Preventative approaches for cardiovascular disease have had a profound effect on reducing adult morbidity and mortality in the 20th century. Despite this, cardiovascular disease will remain one of the most important health challenges in the 21st century. Prolonged exposure to lifestyle and other types of risk factors make meaningful change in disease risk difficult to achieve as adults, particularly after the successes in cardiovascular mortality reduction since the 1970’s. New goals such as the World Heart Federation’s ‘25 by 25’ campaign or the American Heart Association’s 2020 Impact Goal represent a fundamental shift in global emphasis to primordial prevention and supporting the attainment of ideal health rather than treatment of disease risk.
Atherosclerosis, the main pathological mechanism in cardiovascular disease, begins early in life. Compelling evidence for this already exists in autopsy and imaging studies. It is also clear that exposure to risk factors and behaviours such as dietary habits start in childhood and adolescence, setting individuals on differing health trajectories later in life.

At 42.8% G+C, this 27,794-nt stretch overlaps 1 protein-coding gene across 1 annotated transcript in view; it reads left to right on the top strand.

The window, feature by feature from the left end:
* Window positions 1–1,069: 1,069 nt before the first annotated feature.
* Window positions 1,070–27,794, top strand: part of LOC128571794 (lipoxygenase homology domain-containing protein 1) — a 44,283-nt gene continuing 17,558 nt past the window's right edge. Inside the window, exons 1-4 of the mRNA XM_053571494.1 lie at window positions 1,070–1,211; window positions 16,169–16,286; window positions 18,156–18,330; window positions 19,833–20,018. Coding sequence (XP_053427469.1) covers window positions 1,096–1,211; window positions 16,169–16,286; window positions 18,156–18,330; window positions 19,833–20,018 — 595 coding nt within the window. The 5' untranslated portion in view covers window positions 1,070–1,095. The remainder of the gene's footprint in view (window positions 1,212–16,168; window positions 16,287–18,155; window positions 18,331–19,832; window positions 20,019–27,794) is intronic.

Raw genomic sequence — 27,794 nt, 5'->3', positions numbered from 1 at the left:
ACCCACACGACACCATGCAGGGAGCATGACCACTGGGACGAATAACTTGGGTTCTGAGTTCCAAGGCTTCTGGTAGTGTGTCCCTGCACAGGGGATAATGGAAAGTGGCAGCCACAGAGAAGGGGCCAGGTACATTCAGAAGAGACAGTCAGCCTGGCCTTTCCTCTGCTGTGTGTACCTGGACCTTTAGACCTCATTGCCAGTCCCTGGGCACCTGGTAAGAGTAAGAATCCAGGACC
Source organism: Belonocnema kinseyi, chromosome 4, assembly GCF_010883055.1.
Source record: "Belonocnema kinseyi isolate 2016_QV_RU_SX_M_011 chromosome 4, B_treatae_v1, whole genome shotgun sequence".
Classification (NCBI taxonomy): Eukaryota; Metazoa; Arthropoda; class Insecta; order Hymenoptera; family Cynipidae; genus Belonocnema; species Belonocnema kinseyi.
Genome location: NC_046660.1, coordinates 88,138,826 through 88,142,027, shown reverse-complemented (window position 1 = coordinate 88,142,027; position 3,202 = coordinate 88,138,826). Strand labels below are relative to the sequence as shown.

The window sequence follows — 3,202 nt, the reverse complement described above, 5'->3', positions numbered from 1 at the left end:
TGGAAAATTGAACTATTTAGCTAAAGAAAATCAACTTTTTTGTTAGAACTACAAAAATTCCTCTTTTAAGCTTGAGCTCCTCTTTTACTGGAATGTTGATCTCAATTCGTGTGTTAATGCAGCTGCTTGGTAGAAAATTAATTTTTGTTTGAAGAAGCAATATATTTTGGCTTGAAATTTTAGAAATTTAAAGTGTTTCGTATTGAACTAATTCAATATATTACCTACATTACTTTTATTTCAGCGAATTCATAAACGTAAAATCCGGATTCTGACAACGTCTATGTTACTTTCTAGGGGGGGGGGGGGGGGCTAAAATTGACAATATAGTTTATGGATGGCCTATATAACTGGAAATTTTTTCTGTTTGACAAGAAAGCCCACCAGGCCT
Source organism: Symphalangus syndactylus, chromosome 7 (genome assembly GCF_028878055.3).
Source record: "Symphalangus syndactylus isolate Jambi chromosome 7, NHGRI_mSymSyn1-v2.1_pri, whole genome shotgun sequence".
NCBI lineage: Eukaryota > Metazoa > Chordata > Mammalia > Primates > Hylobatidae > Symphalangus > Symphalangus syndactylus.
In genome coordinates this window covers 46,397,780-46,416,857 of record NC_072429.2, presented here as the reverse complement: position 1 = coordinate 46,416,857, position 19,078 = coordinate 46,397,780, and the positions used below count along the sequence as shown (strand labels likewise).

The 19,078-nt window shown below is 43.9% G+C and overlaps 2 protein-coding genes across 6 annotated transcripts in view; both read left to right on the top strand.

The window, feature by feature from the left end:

An understanding of early life risk factors, and their immediate effects on atherosclerosis, provides insights into the natural origins of cardiovascular disease and the potential effectiveness and appropriate timing of interventions. Should the life-course model of health and disease prove informative, earlier intervention, during periods of childhood plasticity, will have lasting effects later in life. To realise these insights, investigation of traditional and novel risk factors, and their relation to cardiovascular health trajectories, is required.
1.1 Research Plan
1.2 Chapter Summary